Have you read Robinson Crusoe? Then you must have felt the pain and misery of a man forsaken on a lonely island. And the odds he faced against the onslaught of the inclement nature and how he won in the end must have stirred your heart.
But however fascinating Robinson Crusoe might sound, he was but a fictional character. In fact there really was a man who endured and suffered probably more than the fictional character he inspired.
That man was Alexander Selkirk.
The son of a Scotsman tanner, Alexander Selkirk is said to have been an unruly youth. His indecent behavior in the local church earned him displeasure of the village elders. He escaped their wrath by running away to sea
The Lonely Ordeal
As a seaman Selkirk had joined the buccaneer expeditions to the South Seas And in 1703 he was on the galley Cinque Ports as a sailing master serving under Thomas Stradling. His voyage was a part of the expedition of famed privateer and explorer William Dampier who commanded St. George.
Selkirk was of rebellious nature which did not go well with Capt Thomas Stradling. A disagreement between the two so enraged Stradling that he left Alexander Selkirk on an island of the uninhabited archipelago Juan Fernandez in 1704.
Incredible Struggle For Survival
Stranded on the unfriendly island, Selkirk faced a bleak future. He had no food and his meager belongings included only a musket, gunpowder, carpenter's tools, a knife, a Bible and some clothing. A less intrepid man may have perished in such circumstances, but Selkirk proved highly resourceful in the face of the most arduous situation he faced.
With his musket he hunted wild animals. He used the carpentry tools to build a hut and fashioned clothing from the hides of the animals he had killed. Selkirk's only hope of escape from this dreary island was that sooner or later some ship should pass nearby. So he kept a sharp lookout. But the two ships that did come to the island for fresh water belonged to Spain, then an enemy of England. So Selkirk hid himself from them, fearing that if found by the Spaniards, he would face a fate more terrible than his exile.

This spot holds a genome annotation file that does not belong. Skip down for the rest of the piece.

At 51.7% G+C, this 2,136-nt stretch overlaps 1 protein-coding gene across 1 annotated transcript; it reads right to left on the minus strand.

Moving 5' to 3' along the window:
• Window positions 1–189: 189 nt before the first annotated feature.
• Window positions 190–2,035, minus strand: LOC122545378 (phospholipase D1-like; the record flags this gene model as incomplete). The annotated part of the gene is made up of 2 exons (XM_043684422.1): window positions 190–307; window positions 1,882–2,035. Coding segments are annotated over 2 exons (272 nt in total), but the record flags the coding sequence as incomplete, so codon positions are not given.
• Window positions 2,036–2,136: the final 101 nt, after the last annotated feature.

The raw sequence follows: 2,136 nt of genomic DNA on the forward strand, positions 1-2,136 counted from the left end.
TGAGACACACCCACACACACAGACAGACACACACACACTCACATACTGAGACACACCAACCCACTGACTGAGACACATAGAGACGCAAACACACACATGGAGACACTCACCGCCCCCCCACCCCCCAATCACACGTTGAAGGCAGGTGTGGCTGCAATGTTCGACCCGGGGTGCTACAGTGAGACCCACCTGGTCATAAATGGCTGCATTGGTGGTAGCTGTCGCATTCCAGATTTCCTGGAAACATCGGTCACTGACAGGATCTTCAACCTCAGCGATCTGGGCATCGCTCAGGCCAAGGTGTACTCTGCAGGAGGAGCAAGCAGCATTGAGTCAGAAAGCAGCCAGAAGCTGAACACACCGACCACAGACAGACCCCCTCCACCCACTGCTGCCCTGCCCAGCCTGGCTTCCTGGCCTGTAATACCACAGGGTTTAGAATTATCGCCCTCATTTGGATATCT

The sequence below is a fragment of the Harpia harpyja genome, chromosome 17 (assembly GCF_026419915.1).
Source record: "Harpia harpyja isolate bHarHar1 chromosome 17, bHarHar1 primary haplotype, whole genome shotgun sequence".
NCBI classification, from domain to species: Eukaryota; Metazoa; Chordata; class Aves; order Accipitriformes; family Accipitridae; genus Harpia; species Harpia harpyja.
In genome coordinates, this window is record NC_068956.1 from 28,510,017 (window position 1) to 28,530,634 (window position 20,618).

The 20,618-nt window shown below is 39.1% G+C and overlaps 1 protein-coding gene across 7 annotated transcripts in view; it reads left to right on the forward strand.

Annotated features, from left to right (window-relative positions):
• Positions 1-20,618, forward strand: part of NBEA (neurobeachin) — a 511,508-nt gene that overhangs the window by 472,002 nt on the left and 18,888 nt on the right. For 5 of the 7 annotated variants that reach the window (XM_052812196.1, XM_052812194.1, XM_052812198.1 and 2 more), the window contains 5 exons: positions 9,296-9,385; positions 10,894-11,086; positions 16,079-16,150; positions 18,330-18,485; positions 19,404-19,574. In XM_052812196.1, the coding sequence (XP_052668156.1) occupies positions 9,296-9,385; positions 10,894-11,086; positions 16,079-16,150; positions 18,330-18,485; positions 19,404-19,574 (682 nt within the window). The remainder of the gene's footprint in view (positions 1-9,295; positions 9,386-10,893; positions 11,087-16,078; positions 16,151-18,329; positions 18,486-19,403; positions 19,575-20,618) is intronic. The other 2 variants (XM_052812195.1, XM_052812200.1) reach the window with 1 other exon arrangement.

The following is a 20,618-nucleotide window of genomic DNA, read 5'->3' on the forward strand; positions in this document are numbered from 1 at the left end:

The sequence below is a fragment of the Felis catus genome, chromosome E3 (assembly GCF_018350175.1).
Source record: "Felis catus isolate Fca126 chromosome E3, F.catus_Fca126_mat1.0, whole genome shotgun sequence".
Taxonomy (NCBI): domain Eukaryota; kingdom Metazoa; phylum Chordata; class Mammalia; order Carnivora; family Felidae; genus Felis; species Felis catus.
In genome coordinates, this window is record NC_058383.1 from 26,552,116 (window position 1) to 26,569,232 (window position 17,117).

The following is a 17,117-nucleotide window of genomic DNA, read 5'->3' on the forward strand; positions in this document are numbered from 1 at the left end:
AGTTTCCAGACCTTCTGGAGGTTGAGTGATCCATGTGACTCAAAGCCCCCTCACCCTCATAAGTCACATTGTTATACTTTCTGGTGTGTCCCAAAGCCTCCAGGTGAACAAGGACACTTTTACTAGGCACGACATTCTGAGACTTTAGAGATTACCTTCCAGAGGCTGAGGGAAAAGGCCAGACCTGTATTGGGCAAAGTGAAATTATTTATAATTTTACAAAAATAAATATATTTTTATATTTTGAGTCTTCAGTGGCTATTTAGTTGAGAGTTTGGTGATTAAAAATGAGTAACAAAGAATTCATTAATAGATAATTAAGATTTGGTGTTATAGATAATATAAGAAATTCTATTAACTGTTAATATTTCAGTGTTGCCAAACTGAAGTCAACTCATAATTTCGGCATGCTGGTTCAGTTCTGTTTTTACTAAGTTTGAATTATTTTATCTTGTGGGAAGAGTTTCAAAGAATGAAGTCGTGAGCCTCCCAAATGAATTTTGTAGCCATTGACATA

Rescue and Fame
Four years and four months passed before Selkirk's hope was realized at last on 2 February 1709. Selkirk was rescued by the ship Duke captained by none other than William Dampier with whose ship Selkirk had started the fateful voyage.
When Selkirk at last reached England he became instantly famous.
Daniel Defoe fashioned his famous Robinson Crusoe on Selkirk's adventures.
William Cowper immortalized him by his poem The Solitude Of Alexander Selkirk, which gave rise to the common phrase, "monarch of all I survey".
Famous journalists interviewed Selkirk and wrote about him in popular newspapers.
The Final Voyage
After his return Selkirk is said to have married a widowed innkeeper but he was not content to live a homely life for long. In March 1717 he again went off to sea. He was serving as a lieutenant on board the Royal ship Weymouth when he died at sea on December 13, 1721. He was buried at sea off the west coast of Africa.
But the saga of Selkirk hasn't ended.
On the New Year's day of 1966 the island where Selkirk had lived was named Robinson Crusoe Island while the westernmost island of the Juan Fernandez Archipelago was named Alejandro Selkirk Island. A statue of Selkirk donated by a descendant of the Selkirk family was unveiled outside his original house on 11 December 1885.
The memory of Alexander Selkirk is never to fade. It is a reminder of how a man with an indomitable spirit can face the most daunting challenges and still come out a winner.